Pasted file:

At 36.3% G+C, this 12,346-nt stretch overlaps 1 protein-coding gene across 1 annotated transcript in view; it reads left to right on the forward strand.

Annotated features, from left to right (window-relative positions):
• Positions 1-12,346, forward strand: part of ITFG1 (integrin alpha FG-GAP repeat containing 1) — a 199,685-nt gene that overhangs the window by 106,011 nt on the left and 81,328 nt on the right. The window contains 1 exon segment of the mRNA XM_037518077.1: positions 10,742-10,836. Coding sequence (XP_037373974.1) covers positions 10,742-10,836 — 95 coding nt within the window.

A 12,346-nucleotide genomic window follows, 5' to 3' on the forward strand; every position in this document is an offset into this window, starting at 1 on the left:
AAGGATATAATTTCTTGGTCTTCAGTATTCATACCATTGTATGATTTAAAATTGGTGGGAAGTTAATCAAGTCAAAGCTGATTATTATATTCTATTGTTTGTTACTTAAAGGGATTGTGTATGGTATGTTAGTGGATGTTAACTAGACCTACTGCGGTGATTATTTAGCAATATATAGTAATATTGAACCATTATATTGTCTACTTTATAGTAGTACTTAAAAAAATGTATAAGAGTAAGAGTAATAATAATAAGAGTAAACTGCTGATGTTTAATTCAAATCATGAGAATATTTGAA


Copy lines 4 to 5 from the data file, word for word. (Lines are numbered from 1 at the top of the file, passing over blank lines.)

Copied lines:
A 12,346-nucleotide genomic window follows, 5' to 3' on the forward strand; every position in this document is an offset into this window, starting at 1 on the left:
AAGGATATAATTTCTTGGTCTTCAGTATTCATACCATTGTATGATTTAAAATTGGTGGGAAGTTAATCAAGTCAAAGCTGATTATTATATTCTATTGTTTGTTACTTAAAGGGATTGTGTATGGTATGTTAGTGGATGTTAACTAGACCTACTGCGGTGATTATTTAGCAATATATAGTAATATTGAACCATTATATTGTCTACTTTATAGTAGTACTTAAAAAAATGTATAAGAGTAAGAGTAATAATAATAAGAGTAAACTGCTGATGTTTAATTCAAATCATGAGAATATTTGAA